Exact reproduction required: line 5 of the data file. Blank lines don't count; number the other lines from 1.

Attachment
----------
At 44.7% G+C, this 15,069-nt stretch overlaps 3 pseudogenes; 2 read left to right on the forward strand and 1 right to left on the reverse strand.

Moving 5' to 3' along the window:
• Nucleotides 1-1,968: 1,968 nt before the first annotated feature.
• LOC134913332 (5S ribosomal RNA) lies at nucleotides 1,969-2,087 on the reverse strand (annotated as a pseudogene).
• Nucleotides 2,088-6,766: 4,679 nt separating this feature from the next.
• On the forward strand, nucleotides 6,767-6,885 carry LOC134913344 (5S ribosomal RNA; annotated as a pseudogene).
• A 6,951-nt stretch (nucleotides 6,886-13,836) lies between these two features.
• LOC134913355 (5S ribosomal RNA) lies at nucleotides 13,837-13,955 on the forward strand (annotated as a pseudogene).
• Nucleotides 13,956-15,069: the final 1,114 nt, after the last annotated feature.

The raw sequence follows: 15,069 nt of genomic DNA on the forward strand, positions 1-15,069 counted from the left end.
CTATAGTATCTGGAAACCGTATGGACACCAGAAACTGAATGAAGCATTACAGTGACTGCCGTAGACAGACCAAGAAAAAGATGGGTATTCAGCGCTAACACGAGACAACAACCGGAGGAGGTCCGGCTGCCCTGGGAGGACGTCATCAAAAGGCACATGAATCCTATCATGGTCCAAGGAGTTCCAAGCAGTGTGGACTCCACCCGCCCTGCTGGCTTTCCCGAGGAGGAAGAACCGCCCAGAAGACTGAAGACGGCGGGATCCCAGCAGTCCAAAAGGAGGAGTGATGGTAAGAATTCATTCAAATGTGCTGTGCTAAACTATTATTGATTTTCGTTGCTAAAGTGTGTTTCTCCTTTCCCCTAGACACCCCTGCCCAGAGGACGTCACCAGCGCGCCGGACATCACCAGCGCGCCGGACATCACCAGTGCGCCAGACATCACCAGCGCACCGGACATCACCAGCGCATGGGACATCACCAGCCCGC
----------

• Nucleotides 2,088-6,766: 4,679 nt separating this feature from the next.